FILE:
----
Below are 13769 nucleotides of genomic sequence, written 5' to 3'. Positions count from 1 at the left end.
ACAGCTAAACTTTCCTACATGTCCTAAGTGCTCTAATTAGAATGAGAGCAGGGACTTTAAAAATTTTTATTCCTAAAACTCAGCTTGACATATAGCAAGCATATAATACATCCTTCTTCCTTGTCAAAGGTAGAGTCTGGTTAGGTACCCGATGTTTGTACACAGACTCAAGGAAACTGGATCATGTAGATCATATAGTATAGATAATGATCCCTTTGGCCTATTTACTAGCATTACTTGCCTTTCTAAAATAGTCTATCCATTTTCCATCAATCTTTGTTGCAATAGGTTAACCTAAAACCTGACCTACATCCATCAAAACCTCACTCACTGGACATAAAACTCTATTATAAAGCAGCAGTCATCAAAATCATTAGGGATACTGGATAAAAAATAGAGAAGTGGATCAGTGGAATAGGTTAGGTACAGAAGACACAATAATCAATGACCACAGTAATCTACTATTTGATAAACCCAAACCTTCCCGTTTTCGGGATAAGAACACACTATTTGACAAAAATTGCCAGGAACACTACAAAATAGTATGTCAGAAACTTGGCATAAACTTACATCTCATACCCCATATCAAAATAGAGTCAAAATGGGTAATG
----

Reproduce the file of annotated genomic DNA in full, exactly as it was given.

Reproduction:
Below are 13769 nucleotides of genomic sequence, written 5' to 3'. Positions count from 1 at the left end.
ACAGCTAAACTTTCCTACATGTCCTAAGTGCTCTAATTAGAATGAGAGCAGGGACTTTAAAAATTTTTATTCCTAAAACTCAGCTTGACATATAGCAAGCATATAATACATCCTTCTTCCTTGTCAAAGGTAGAGTCTGGTTAGGTACCCGATGTTTGTACACAGACTCAAGGAAACTGGATCATGTAGATCATATAGTATAGATAATGATCCCTTTGGCCTATTTACTAGCATTACTTGCCTTTCTAAAATAGTCTATCCATTTTCCATCAATCTTTGTTGCAATAGGTTAACCTAAAACCTGACCTACATCCATCAAAACCTCACTCACTGGACATAAAACTCTATTATAAAGCAGCAGTCATCAAAATCATTAGGGATACTGGATAAAAAATAGAGAAGTGGATCAGTGGAATAGGTTAGGTACAGAAGACACAATAATCAATGACCACAGTAATCTACTATTTGATAAACCCAAACCTTCCCGTTTTCGGGATAAGAACACACTATTTGACAAAAATTGCCAGGAACACTACAAAATAGTATGTCAGAAACTTGGCATAAACTTACATCTCATACCCCATATCAAAATAGAGTCAAAATGGGTAATG